You name it, and Infected has got it. There is absolutely nothing in this movie that's even remotely original. Cliched characters, the same plot as hundreds of others in the genre, awful cgi blood, bad acting, horrible sound, and so on. Hell, even the name of the movie is boring and generic. It's inexcusable in a world where people are literally making far better and more entertaining movies on their iPhones. The absolute worst thing about Infected though, is that it commits the cardinal sin of a movie of it's type by having a two hour run time. Yep, I sat through TWO HOURS of this garbage.

Infected is sort of like a two hour film class student's project for finals. I can't imagine anyone who wasn't in this, or is friends of someone in this, enjoying it. About the only way I'd say give this a watch is if you 're a person who absolutely, positively HAS to watch every single piece of zombie related media in the universe, and if you're that guy then I weep for you, friend. As for the rest of us, do yourselves a favor and look elsewhere for your flesh eating fix.

Monday, June 1, 2015

Private Number Review

I was initially drawn to Private Number because of Tom Sizemore and Judd Nelson. The premise sounded interesting, but it was their involvement that really caught my eye. As it turns out, there are plenty of reasons to give this indie thriller a watch, and while Sizemore and Nelson are in fact in the movie, they both only have bit parts (despite being displayed prominently on the cover art) and don't have a lot of screen time. Still, this mystery/supernatural/thriller doesn't need to rely on star power to make a name for itself.

Plot synopsis from the Summer House Pictures website:

A series of sinister phone calls haunt an ex-alcoholic writer as he struggles to finish a novel. Efforts to trace the calls result in dead ends, leaving the author with no choice but to solve the mystery himself. As he pieces together scant information he discovers the local police are hiding details about a horrific serial killer. In his obsessive search for answers, he loses his grip on reality, and spirals downward into a maelstrom of violence and terror.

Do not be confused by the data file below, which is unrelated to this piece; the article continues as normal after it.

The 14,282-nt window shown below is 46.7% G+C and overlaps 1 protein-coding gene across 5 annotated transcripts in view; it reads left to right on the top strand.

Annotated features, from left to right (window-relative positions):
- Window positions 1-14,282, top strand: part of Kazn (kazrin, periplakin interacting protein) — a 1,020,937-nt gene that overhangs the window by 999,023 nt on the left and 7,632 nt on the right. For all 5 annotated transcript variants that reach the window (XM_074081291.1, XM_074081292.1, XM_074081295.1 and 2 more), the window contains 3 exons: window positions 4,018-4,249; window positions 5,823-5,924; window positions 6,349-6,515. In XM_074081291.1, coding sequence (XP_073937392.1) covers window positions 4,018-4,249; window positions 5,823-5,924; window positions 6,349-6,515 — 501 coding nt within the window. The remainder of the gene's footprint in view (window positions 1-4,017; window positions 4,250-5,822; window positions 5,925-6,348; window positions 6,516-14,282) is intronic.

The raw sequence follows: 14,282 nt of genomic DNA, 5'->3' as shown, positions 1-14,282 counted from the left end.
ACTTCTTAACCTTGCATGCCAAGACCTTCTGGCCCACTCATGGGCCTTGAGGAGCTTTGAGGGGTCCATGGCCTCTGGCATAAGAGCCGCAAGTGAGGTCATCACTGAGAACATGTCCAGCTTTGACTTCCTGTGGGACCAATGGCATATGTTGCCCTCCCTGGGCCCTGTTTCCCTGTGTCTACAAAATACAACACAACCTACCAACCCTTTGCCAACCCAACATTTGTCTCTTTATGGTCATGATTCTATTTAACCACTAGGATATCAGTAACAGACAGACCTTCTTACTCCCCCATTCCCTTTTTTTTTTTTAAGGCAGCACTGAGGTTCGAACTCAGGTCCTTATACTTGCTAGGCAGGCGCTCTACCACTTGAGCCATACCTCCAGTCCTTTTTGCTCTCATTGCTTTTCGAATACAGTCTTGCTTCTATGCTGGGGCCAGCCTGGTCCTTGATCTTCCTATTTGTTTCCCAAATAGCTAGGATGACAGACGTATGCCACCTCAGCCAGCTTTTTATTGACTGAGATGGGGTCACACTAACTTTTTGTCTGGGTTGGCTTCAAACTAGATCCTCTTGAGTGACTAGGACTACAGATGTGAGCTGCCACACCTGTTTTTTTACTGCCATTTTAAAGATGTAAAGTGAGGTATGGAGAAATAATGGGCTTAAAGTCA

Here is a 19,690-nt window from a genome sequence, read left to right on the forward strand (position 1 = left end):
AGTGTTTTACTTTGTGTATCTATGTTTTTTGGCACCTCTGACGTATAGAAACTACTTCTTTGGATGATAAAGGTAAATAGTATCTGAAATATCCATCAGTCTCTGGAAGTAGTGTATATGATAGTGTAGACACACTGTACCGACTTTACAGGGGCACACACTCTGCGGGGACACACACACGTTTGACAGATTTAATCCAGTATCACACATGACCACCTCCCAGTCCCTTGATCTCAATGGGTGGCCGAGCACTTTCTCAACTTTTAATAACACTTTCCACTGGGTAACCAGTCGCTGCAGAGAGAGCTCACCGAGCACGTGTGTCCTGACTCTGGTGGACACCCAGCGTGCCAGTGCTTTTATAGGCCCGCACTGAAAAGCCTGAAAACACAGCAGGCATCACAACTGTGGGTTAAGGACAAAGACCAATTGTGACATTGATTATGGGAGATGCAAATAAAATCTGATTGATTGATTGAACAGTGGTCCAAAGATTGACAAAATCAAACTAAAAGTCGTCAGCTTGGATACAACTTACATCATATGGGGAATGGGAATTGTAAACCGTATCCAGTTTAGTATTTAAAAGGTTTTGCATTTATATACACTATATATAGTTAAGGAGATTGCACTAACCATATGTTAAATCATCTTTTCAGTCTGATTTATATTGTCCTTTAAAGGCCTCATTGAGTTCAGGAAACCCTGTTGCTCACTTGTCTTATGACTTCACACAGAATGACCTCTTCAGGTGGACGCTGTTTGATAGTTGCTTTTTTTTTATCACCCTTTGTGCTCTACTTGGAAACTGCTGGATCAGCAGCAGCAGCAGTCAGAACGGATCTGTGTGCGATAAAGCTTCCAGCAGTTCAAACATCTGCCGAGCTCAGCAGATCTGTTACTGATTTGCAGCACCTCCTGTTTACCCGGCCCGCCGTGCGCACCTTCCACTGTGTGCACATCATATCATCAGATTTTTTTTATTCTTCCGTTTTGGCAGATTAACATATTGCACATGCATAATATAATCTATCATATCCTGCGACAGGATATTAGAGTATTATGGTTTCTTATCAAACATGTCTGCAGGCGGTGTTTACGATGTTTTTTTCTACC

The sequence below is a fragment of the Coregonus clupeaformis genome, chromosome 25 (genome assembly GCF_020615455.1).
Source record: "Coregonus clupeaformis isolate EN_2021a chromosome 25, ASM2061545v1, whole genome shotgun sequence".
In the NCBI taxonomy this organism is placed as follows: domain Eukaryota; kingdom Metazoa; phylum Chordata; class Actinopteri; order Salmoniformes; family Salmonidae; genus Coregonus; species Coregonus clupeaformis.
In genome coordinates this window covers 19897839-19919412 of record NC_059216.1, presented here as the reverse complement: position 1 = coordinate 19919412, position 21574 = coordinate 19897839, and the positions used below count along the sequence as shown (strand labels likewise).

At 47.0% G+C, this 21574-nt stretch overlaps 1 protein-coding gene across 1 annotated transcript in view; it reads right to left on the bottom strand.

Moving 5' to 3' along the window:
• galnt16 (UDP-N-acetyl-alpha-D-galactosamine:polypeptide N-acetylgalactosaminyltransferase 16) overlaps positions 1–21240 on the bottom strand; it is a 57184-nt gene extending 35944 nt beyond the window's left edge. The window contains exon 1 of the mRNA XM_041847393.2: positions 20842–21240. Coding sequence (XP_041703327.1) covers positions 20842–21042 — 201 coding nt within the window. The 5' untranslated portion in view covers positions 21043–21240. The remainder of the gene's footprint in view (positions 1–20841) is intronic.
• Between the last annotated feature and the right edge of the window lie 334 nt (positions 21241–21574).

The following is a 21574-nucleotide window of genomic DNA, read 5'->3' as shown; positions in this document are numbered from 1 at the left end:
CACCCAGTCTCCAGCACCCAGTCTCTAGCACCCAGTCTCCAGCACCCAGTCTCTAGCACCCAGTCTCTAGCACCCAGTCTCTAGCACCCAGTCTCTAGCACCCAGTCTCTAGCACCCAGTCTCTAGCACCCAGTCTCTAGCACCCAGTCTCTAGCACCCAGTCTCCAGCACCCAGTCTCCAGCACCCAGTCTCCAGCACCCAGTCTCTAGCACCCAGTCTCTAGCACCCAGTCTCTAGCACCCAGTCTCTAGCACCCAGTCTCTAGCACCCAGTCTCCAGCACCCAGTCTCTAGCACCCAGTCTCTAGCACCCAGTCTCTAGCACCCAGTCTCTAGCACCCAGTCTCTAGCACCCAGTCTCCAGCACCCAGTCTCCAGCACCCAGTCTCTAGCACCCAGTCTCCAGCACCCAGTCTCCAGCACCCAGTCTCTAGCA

Private Number kept me guessing. It takes inspiration from several different places, part The Shining, part Se7en, and while it isn't as good as those films by any means, it's impossible not to make the connections. There's definitely more of a supernatural vibe than I was expecting, which ended up being a good thing. Just when you think you have a handle on where the story is going, the film shifts in tone. In some instances this can be jarring, but writer/director LazRael Lison handles the transition well, raising questions but never so much so that you feel lost. Things continuously ramp up to what was ultimately a bit of a disappointing ending. It's not so much that it was a bad ending, just an abrupt one, and I was still ready for wherever else the story was going. 

The film mainly focuses on Michael and Kathy, played by Hal Ozsan and Nicholle Tom respectively. The two turn in solid performances, as Michael struggles with the horrific hallucinations and trying to stay sober, and Kathy has to deal with her husband slowly going crazy, as well as her own deteriorating health. There's a lot of delicate subject matter, on top of the hallucinations and murder, which keeps the movie grounded throughout. If the cast hadn't been up to the challenge, this could have been disastrous. 

Private Number is an easy recommendation for fans of thrillers with light horror elements, Stir of Echoes comes to mind. It may lack the polish of similar bigger budget affair, it does enough to entertain for it's 95 minute runtime. For those looking for a more traditional horror experience, there are definitely things to like here, but not enough to likely satisfy. 

The film is available on DVD tomorrow, June 2nd.